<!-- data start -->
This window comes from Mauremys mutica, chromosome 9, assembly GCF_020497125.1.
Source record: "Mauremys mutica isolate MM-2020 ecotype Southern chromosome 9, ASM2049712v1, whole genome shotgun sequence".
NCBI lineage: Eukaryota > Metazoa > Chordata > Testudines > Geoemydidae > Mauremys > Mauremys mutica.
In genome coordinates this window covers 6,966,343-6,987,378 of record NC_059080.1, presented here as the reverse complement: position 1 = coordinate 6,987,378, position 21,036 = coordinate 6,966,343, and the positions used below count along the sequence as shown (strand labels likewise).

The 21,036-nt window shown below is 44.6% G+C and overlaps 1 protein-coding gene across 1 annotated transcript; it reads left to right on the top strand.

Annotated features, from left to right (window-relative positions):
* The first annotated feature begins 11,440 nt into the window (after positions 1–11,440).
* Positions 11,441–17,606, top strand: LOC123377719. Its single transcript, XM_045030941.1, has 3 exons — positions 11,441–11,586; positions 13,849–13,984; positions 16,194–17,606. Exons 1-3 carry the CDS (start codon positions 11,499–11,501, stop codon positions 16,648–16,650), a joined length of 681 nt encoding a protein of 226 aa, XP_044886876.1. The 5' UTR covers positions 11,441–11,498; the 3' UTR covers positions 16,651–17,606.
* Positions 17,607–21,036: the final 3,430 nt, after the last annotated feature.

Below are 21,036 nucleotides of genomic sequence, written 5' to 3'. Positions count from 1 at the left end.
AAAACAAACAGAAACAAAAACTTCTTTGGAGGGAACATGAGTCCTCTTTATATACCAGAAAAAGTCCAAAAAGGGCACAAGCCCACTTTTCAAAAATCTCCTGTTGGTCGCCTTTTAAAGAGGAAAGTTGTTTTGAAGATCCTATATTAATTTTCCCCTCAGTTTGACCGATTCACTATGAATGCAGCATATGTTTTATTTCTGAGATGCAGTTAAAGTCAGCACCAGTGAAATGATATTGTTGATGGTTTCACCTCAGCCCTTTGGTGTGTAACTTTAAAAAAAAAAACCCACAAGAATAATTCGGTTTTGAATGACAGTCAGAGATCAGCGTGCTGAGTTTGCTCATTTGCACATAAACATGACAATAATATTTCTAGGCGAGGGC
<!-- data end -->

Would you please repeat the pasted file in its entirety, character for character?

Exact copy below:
This window comes from Mauremys mutica, chromosome 9, assembly GCF_020497125.1.
Source record: "Mauremys mutica isolate MM-2020 ecotype Southern chromosome 9, ASM2049712v1, whole genome shotgun sequence".
NCBI lineage: Eukaryota > Metazoa > Chordata > Testudines > Geoemydidae > Mauremys > Mauremys mutica.
In genome coordinates this window covers 6,966,343-6,987,378 of record NC_059080.1, presented here as the reverse complement: position 1 = coordinate 6,987,378, position 21,036 = coordinate 6,966,343, and the positions used below count along the sequence as shown (strand labels likewise).

The 21,036-nt window shown below is 44.6% G+C and overlaps 1 protein-coding gene across 1 annotated transcript; it reads left to right on the top strand.

Annotated features, from left to right (window-relative positions):
* The first annotated feature begins 11,440 nt into the window (after positions 1–11,440).
* Positions 11,441–17,606, top strand: LOC123377719. Its single transcript, XM_045030941.1, has 3 exons — positions 11,441–11,586; positions 13,849–13,984; positions 16,194–17,606. Exons 1-3 carry the CDS (start codon positions 11,499–11,501, stop codon positions 16,648–16,650), a joined length of 681 nt encoding a protein of 226 aa, XP_044886876.1. The 5' UTR covers positions 11,441–11,498; the 3' UTR covers positions 16,651–17,606.
* Positions 17,607–21,036: the final 3,430 nt, after the last annotated feature.

Below are 21,036 nucleotides of genomic sequence, written 5' to 3'. Positions count from 1 at the left end.
AAAACAAACAGAAACAAAAACTTCTTTGGAGGGAACATGAGTCCTCTTTATATACCAGAAAAAGTCCAAAAAGGGCACAAGCCCACTTTTCAAAAATCTCCTGTTGGTCGCCTTTTAAAGAGGAAAGTTGTTTTGAAGATCCTATATTAATTTTCCCCTCAGTTTGACCGATTCACTATGAATGCAGCATATGTTTTATTTCTGAGATGCAGTTAAAGTCAGCACCAGTGAAATGATATTGTTGATGGTTTCACCTCAGCCCTTTGGTGTGTAACTTTAAAAAAAAAAACCCACAAGAATAATTCGGTTTTGAATGACAGTCAGAGATCAGCGTGCTGAGTTTGCTCATTTGCACATAAACATGACAATAATATTTCTAGGCGAGGGC